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Beating back the bipolar blues
February 2018
by Mel J. Yeates  |  Email the author
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DUBLIN & BUDAPEST, Hungary—In December of 2017, Allergan plc, a global pharmaceutical company, and Gedeon Richter plc announced positive topline results for a Phase 3 study of cariprazine for the treatment of adults with major depressive episodes associated with bipolar I disorder. This is the second positive pivotal trial of cariprazine for this investigational use.
 
“Cariprazine is an atypical antipsychotic currently FDA-approved under the brand name Vraylar for the acute treatment of adult patients with manic or mixed episodes associated with bipolar I disorder, and for the treatment of schizophrenia in adults,” explains Armin Szegedi, Allergan’s vice president of clinical development/CNS. “Cariprazine is also being investigated for the treatment of adults with major depressive episodes associated with bipolar I disorder (bipolar I depression).
 
“Although the exact way cariprazine works is unknown, it is thought to affect the activity of neurotransmitters such as dopamine and serotonin. Pharmacodynamic studies with cariprazine have shown that it acts as a partial agonist with high binding affinity at dopamine D3, dopamine D2 and serotonin 5-HT1A receptors. Cariprazine demonstrated up to an approximately eightfold greater in-vitro affinity for dopamine D3 vs D2 receptors. Cariprazine also acts as an antagonist at serotonin 5-HT2B and 5-HT2A receptors with high and moderate binding affinity, respectively; it binds to the histamine H1 receptors as well. Cariprazine shows lower binding affinity to the serotonin 5-HT2C and α1A- adrenergic receptors and has no appreciable affinity for cholinergic muscarinic receptors.”
 
RGH-MD-54 is a Phase 3, randomized, double-blind, placebo-controlled, parallel-group, multicenter, fixed-dose clinical trial in patients with bipolar I depression. A total of 488 patients were randomized in this study aiming to evaluate the efficacy, safety and tolerability of cariprazine 1.5 mg/day and 3 mg/day, compared to placebo, in patients with bipolar I depression. Subjects underwent a no-drug screening period of approximately seven to 14 days, followed by six weeks of double-blind treatment and a one-week, no investigational product safety follow-up period.
 
In this study, the primary efficacy objective was met for both cariprazine 1.5 mg and 3 mg dose groups. Both showed a significantly greater improvement than placebo for the change from baseline to week 6 on the Montgomery-Asberg Depression Rating Scale (MADRS) total score.
 
“These Phase 3 data provide further support for cariprazine as a potential treatment for adults with bipolar depression, and adds to the growing clinical profile of this compound in mental health disorders,” said David Nicholson, chief research and development officer at Allergan.
 
“This trial (RGH MD-54) is the second successful Phase 3 trial for cariprazine in bipolar I
 
depression,” adds Szegedi.
 
Although this and many other trials for bipolar medications are often brief (six to eight weeks), with many psychiatric medications it can take up to six weeks for patients to begin to feel any effects. Asked if there were any longer studies planned, Szegedi notes, “Long-term studies with cariprazine have been completed for other indications. Cariprazine has been evaluated in schizophrenia for up to 92 weeks. In that study, cariprazine was shown to be safe and efficacious in the prevention of relapse. A future long-term study of cariprazine in the prevention of relapse in bipolar disorder is planned to begin enrollment in 2018.”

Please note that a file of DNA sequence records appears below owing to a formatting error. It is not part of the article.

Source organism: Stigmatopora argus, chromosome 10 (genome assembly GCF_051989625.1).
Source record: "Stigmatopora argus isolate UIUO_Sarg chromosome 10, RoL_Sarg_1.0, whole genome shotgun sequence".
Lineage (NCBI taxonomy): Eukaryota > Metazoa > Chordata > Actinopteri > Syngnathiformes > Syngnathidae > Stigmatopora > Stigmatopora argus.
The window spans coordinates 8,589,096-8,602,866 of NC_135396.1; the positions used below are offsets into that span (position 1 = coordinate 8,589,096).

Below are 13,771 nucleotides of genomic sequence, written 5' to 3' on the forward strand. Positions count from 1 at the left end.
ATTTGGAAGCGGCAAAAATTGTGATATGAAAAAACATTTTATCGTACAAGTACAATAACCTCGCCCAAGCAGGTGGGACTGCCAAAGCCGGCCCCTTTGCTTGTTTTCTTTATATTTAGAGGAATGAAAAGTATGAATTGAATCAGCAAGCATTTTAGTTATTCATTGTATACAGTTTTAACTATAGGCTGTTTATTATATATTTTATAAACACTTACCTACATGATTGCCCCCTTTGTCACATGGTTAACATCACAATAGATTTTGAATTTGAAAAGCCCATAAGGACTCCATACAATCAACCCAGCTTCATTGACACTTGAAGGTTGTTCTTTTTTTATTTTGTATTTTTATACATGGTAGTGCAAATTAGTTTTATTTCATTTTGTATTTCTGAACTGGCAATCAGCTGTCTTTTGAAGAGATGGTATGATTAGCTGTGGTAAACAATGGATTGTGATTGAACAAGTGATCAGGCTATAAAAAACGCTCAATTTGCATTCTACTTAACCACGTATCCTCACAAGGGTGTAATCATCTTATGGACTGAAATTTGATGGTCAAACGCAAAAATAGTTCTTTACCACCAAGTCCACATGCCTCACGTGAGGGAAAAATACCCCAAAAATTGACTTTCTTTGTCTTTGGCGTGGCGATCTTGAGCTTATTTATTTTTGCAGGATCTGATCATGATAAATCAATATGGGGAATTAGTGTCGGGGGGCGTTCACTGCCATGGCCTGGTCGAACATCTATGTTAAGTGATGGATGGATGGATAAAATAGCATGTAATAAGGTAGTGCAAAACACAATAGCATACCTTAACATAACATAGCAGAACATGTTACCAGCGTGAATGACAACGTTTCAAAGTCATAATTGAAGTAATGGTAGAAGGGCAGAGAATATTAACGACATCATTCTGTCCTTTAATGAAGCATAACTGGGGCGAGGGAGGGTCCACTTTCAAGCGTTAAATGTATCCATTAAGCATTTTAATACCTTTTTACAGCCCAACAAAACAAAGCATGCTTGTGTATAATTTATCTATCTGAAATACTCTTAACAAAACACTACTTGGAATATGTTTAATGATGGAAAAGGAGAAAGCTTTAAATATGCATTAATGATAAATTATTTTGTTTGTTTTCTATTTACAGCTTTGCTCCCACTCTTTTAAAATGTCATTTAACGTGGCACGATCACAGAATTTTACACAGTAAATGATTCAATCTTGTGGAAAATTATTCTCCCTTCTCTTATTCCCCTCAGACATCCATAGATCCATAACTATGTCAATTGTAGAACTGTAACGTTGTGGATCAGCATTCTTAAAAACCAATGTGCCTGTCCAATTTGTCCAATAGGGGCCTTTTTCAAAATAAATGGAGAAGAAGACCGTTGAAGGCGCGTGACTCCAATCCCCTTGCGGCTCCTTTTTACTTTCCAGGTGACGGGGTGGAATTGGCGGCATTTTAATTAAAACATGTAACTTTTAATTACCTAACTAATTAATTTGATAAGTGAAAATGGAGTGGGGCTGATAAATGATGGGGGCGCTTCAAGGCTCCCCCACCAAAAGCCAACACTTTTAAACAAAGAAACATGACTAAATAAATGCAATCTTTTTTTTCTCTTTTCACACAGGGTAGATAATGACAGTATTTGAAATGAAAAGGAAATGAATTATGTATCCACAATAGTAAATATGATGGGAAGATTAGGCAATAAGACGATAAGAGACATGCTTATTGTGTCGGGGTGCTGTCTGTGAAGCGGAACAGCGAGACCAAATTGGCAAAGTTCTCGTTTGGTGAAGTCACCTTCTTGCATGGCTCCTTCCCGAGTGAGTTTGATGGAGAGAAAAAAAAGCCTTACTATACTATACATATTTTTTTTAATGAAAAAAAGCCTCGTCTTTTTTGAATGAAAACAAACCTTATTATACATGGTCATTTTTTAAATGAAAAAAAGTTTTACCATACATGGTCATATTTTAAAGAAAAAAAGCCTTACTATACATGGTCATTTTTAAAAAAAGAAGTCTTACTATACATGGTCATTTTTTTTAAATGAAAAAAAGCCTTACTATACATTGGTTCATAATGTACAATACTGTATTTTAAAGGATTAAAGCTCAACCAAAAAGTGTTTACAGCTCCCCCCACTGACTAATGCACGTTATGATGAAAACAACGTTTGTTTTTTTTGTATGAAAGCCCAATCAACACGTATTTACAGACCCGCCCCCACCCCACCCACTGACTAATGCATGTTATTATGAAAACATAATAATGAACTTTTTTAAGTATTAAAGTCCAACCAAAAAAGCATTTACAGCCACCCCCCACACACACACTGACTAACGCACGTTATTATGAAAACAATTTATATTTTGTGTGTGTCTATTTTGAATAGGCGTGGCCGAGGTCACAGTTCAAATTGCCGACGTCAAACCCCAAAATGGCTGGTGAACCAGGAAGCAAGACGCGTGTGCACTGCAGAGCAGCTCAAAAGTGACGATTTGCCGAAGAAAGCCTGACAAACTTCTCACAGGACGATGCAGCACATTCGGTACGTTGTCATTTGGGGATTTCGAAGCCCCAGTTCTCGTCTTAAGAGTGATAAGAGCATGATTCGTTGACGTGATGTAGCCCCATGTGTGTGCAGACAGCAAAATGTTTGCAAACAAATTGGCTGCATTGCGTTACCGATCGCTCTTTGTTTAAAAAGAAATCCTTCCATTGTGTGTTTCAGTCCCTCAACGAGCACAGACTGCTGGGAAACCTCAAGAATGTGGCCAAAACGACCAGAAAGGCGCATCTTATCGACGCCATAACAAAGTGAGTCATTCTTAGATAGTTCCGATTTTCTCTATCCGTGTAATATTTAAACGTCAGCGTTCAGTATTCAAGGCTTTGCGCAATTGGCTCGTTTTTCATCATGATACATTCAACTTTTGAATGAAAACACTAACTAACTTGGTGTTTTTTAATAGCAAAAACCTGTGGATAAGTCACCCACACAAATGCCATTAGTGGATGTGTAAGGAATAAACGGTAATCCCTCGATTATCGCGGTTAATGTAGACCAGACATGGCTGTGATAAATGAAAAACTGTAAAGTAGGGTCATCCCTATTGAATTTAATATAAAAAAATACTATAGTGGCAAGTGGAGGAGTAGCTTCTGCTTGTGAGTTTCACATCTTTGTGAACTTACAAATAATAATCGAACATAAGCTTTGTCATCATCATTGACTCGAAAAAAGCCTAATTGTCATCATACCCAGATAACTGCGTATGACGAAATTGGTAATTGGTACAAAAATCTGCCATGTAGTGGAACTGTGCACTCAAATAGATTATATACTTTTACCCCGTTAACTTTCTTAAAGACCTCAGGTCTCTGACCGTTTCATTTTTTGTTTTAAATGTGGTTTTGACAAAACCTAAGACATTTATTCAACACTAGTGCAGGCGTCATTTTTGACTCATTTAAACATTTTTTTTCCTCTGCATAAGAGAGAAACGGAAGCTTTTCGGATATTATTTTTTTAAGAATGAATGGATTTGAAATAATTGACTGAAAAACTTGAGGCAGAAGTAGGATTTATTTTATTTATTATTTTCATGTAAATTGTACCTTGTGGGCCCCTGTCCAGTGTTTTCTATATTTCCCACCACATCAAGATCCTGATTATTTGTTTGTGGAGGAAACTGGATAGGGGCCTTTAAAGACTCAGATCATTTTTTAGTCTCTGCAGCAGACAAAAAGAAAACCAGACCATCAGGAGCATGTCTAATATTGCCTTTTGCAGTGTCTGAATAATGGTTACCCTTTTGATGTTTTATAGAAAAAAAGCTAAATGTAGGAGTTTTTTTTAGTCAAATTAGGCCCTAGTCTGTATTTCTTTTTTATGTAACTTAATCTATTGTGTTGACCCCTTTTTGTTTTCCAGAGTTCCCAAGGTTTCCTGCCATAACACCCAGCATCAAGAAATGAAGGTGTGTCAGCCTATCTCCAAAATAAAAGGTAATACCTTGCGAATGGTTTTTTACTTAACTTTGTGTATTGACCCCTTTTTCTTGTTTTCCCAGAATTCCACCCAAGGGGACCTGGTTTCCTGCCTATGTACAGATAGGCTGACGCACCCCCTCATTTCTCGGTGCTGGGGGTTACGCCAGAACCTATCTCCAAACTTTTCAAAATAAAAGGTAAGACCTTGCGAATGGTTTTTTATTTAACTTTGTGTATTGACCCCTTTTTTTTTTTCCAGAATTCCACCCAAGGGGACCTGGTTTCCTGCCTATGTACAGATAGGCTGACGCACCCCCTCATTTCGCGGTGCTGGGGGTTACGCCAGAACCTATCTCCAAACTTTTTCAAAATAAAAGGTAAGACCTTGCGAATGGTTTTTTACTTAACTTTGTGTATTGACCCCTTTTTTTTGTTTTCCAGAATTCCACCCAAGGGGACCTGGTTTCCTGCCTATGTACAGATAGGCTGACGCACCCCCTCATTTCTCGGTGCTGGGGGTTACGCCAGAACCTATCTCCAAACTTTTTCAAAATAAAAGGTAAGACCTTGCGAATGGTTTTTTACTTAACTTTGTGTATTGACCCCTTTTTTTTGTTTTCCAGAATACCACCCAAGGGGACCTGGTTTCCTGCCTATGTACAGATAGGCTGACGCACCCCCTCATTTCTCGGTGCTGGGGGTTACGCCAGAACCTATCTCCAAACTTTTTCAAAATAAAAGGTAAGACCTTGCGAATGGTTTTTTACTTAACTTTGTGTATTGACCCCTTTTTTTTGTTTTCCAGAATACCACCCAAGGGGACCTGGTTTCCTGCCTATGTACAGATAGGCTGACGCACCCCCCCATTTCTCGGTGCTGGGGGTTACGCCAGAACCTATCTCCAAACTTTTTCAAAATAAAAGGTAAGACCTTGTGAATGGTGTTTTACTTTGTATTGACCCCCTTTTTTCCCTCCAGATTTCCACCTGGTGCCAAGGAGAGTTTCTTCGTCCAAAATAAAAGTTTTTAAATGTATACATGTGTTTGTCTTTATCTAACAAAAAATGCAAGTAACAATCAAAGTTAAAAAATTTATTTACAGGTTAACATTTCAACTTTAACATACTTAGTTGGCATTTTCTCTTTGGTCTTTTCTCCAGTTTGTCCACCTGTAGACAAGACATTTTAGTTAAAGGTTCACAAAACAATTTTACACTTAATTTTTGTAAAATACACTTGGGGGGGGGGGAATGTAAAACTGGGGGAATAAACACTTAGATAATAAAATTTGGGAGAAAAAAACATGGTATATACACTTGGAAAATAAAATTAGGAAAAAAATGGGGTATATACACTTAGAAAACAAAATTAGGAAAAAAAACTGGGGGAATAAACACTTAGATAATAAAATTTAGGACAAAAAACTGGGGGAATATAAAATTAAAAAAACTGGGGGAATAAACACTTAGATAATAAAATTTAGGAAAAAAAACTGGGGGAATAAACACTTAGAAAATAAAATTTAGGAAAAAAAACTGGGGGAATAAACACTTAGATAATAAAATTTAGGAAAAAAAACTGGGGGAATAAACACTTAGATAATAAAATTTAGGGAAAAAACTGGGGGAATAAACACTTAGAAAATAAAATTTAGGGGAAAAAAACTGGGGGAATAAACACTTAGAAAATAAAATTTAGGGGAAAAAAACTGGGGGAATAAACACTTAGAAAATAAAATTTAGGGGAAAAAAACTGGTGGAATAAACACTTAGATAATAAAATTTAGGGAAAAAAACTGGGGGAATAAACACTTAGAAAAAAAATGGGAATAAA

In this study, cariprazine was generally well tolerated. Sedation, somnolence, dizziness, akathisia and nausea were the most commonly reported adverse events (reported with a frequency of 5 percent or greater and at least twice that of placebo). Five percent of cariprazine-treated patients discontinued due to adverse events versus 2.5 percent of placebo-treated patients.
 
“Cariprazine has a novel mechanism of action. Cariprazine is a partial agonist at the D3/D2 and 5HT1A receptor and antagonist at 5HT2A receptor. It also has preferential binding to D3 receptors,” Szegedi tells DDNews. “Cariprazine [also] has a unique pharmacokinetic profile. In addition to the parent compound, cariprazine has two active metabolites (desmethyl cariprazine [DCAR] and didesmethyl cariprazine [DDCAR]), both of which have equipotency to the parent. DDCAR also has a longer half-life than other antipsychotic agents. This longer half-life may factor favorably in clinicians’ medication choice, particularly for patients where medication non adherence may be a concern.
 
“Having another product proven to treat the full range of bipolar disorder, from mania through depression, would be an important addition to the treatment options currently available to the psychiatry community and patients. Once diagnosed, bipolar depression is difficult to treat, with high treatment-failure rates and limited therapeutic options for patients.
 
“Additionally, patients with bipolar disorder may experience transitions directly from depression to mania or mania to depression, as well as mixed states. More treatment options are needed so that physicians can find a treatment that works best for each individual. With this data, cariprazine, which also has proven efficacy for treatment of mania and mixed episodes, has the potential to treat the whole spectrum of bipolar I disorder,” Szegedi concludes.
 
Allergan and Richter plan to submit a supplemental New Drug Application to the U.S. Food and Drug Administration in the second half of 2018.
 
Code: E021818

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